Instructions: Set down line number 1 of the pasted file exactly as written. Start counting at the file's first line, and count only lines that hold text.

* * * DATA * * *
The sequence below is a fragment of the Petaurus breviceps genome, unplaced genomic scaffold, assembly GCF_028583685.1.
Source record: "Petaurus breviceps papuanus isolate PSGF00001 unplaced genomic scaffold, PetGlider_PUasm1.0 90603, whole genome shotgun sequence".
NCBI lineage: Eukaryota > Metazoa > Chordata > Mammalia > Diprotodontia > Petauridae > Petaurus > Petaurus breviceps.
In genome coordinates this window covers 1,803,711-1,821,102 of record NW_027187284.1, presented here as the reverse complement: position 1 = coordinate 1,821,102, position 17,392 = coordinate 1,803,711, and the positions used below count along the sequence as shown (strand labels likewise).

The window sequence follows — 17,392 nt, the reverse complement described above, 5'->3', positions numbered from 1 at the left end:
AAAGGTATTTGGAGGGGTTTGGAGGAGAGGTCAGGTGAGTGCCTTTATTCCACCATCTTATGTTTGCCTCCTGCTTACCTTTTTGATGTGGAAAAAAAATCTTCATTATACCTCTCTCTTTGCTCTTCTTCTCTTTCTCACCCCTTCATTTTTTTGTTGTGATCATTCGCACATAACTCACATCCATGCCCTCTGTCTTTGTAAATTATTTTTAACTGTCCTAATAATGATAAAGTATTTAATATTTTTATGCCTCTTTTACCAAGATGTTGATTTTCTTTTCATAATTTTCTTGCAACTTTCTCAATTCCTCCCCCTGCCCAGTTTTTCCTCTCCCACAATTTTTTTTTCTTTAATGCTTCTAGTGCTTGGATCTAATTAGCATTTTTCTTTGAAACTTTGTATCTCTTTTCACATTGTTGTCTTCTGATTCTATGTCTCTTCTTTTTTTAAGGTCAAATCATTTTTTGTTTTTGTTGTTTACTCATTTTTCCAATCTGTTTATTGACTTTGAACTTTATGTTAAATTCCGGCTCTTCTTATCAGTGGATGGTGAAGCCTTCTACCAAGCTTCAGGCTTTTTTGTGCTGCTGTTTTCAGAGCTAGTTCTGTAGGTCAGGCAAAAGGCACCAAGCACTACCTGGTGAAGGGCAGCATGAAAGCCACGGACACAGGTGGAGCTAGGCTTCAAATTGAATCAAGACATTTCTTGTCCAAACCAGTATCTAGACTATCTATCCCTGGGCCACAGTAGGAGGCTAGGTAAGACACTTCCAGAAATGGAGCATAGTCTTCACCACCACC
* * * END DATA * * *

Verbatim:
The sequence below is a fragment of the Petaurus breviceps genome, unplaced genomic scaffold, assembly GCF_028583685.1.